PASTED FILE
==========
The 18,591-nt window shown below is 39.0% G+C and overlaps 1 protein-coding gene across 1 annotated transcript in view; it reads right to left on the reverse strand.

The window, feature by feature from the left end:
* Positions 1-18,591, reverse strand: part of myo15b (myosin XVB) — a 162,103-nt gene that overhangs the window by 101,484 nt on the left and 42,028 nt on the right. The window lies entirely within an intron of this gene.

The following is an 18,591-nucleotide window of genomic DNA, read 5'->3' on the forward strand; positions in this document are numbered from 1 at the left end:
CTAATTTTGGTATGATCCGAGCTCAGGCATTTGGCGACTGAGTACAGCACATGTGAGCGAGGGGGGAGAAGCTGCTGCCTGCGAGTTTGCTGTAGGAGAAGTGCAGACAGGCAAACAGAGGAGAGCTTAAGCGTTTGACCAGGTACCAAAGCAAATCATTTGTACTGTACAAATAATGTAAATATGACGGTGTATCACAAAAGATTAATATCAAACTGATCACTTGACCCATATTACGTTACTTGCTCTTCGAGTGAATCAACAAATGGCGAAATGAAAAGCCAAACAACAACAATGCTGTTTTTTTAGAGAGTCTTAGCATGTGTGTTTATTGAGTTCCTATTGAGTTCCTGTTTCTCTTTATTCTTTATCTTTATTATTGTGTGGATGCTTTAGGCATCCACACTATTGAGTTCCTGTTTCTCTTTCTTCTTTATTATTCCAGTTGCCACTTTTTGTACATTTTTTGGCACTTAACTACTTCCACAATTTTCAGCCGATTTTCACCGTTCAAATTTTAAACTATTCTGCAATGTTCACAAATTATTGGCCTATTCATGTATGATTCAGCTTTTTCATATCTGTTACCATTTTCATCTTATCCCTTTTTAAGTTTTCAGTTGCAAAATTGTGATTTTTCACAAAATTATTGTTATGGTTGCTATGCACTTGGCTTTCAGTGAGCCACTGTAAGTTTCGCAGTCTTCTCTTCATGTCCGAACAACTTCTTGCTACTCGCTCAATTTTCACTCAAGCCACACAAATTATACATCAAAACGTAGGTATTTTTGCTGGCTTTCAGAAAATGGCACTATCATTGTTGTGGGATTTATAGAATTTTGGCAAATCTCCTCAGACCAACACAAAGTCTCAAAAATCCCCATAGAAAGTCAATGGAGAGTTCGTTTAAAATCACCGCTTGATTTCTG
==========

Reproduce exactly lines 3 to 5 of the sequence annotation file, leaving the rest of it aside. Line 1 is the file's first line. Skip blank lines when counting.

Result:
* Positions 1-18,591, reverse strand: part of myo15b (myosin XVB) — a 162,103-nt gene that overhangs the window by 101,484 nt on the left and 42,028 nt on the right. The window lies entirely within an intron of this gene.

The following is an 18,591-nucleotide window of genomic DNA, read 5'->3' on the forward strand; positions in this document are numbered from 1 at the left end:
CTAATTTTGGTATGATCCGAGCTCAGGCATTTGGCGACTGAGTACAGCACATGTGAGCGAGGGGGGAGAAGCTGCTGCCTGCGAGTTTGCTGTAGGAGAAGTGCAGACAGGCAAACAGAGGAGAGCTTAAGCGTTTGACCAGGTACCAAAGCAAATCATTTGTACTGTACAAATAATGTAAATATGACGGTGTATCACAAAAGATTAATATCAAACTGATCACTTGACCCATATTACGTTACTTGCTCTTCGAGTGAATCAACAAATGGCGAAATGAAAAGCCAAACAACAACAATGCTGTTTTTTTAGAGAGTCTTAGCATGTGTGTTTATTGAGTTCCTATTGAGTTCCTGTTTCTCTTTATTCTTTATCTTTATTATTGTGTGGATGCTTTAGGCATCCACACTATTGAGTTCCTGTTTCTCTTTCTTCTTTATTATTCCAGTTGCCACTTTTTGTACATTTTTTGGCACTTAACTACTTCCACAATTTTCAGCCGATTTTCACCGTTCAAATTTTAAACTATTCTGCAATGTTCACAAATTATTGGCCTATTCATGTATGATTCAGCTTTTTCATATCTGTTACCATTTTCATCTTATCCCTTTTTAAGTTTTCAGTTGCAAAATTGTGATTTTTCACAAAATTATTGTTATGGTTGCTATGCACTTGGCTTTCAGTGAGCCACTGTAAGTTTCGCAGTCTTCTCTTCATGTCCGAACAACTTCTTGCTACTCGCTCAATTTTCACTCAAGCCACACAAATTATACATCAAAACGTAGGTATTTTTGCTGGCTTTCAGAAAATGGCACTATCATTGTTGTGGGATTTATAGAATTTTGGCAAATCTCCTCAGACCAACACAAAGTCTCAAAAATCCCCATAGAAAGTCAATGGAGAGTTCGTTTAAAATCACCGCTTGATTTCTG